“To do nothing is within the power of all men.” ~ Samuel Johnson
Ages ago, when I was in my early twenties I had a huge crush on someone. Do you remember that feeling? It’s like butterflies are flapping their wings in your stomach, you have rose-flushed cheeks when he comes around, you spend too much time imagining the two of you together, and you always come off as stupid when you have the opportunity for small talk. Well, I had it all.
Being the shy young woman that I was, I could not bring myself to ask him out on a date, or even just tell him how I felt. Instead, I spent months and months (days and nights) dreaming about him and wasting a ton of my brain power planning how to make him fall in love with me.
Good friends tried convincing me to take a chance, be courageous and just approach him. They also had enough hearing me talk about him all the time. Nothing they said was even close to convincing enough for me to take the small (but big) step. Nothing, except one thing.
During a three-day workshop, I met a young woman (I know, it’s lame sharing this with a person I knew for only three days) who had a very rational argument. She said, “You are now in a 100% failure zone. Anything you do will either keep you in the same place of failure or will improve your status.” This was another way of saying, “You got nothing to lose, and everything to gain.” And, even though it’s a simple point, it hit me hard. The only rational thing for me to do was to ACT! Why am I telling you this story about my love life qualms from what feels like a different lifetime? Because a few weeks ago, it dawned on me that this personal anecdote from my past is a nice analogy to the story of the education system in Israel. Yes, you read that correctly. My juvenile shyness, fear of taking a chance, and ongoing mumbling about it all is much like the big, old-fashioned, and heavily bureaucratic education system in Israel.
We, my 20-something-year-old self and my country’s education system, suffer from a cognitive bias known as the “status quo bias.”
This isn’t a new truth. It’s as old as the human mind itself. Public sector organizations, civil society movements, and corporations all play on this bias–some use it for good like to help urge people to save money for retirement, while others use it to purely profit more. By choosing the “default” position, they tend to get their way.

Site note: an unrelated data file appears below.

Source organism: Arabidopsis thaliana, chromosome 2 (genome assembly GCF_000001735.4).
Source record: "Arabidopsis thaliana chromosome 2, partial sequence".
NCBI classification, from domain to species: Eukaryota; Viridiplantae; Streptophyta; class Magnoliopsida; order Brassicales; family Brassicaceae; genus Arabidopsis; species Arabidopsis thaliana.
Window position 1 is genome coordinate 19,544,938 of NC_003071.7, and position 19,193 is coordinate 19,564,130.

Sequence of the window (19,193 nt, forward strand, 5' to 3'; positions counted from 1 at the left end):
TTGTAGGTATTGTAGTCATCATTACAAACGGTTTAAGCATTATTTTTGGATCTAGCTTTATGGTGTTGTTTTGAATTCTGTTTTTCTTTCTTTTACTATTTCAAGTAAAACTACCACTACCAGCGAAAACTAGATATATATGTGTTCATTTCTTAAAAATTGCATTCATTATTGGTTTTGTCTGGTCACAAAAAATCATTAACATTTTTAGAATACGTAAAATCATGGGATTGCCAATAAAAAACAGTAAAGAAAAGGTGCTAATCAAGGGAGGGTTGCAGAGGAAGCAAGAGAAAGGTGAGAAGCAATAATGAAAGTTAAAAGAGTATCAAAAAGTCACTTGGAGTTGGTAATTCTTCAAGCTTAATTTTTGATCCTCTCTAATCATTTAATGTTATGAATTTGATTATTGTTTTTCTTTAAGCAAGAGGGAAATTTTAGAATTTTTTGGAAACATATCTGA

For example, in Sweden, Austria and Belgium, the default after one passes away is for their organs to be donated. If you don’t want this outcome, then you have to actively opt-out. On the other hand, in Israel, Germany, Denmark and the Netherlands, the default is not to donate organs. One must actively opt-in if they so wish for this result. In 2003, Daniel Goldstein and Eric Johnson found that when the default is set to donating, 85% or more do so. When the default is not to donate, only about 2%-20% of people choose to opt-in and donate.
In Israel, and all over the world, it seems like there exists a consensus that fears change when it comes to the education system. Although there is a call for radical change, we only witness incremental change. In fact, it took a pandemic to make us change our ways dramatically, and that’s only because it was forced. Since it was forced, I’m not entirely sure that the choices that have been made have been the most optimal.
Think about it– in recent decades, the field of education has remained relatively constant. Sure, we see novel adaptations here and there, but the foundational aspects are stagnant: the structure of classes, the hours of learning, the locations, the partners involved in teaching and so on. Unlike my young and love-struck self, I don’t think we are in 100% failure, but I am certain that we are fooling ourselves if we think we can keep doing the same things (keep the status quo by choosing the default) and create new gains. It takes immense courage to overcome this bias.
We know the results of the system right now; they are the same as what we’ve witnessed over and over again. For qualitative change to occur, we need to act differently. At the core, we simply need to just act.
The opponents of this thought process will say that the risks are too high because it is our kids’ future and lives that we are dealing with. Any radical changes made today can and will influence an entire generation and beyond. I agree this is true. However, the status quo bias clouds us from being able to see that the current system is already failing us. Its influence on the future generation is depressive, narrow-minded, and curiosity-killing.
The system we have is not a law of nature. It is the creation of human beings. We are the same human beings that can apply courage, overcome biases, opt-out, break fixedness, and ask this guy on a date…. I mean, change the system, of course.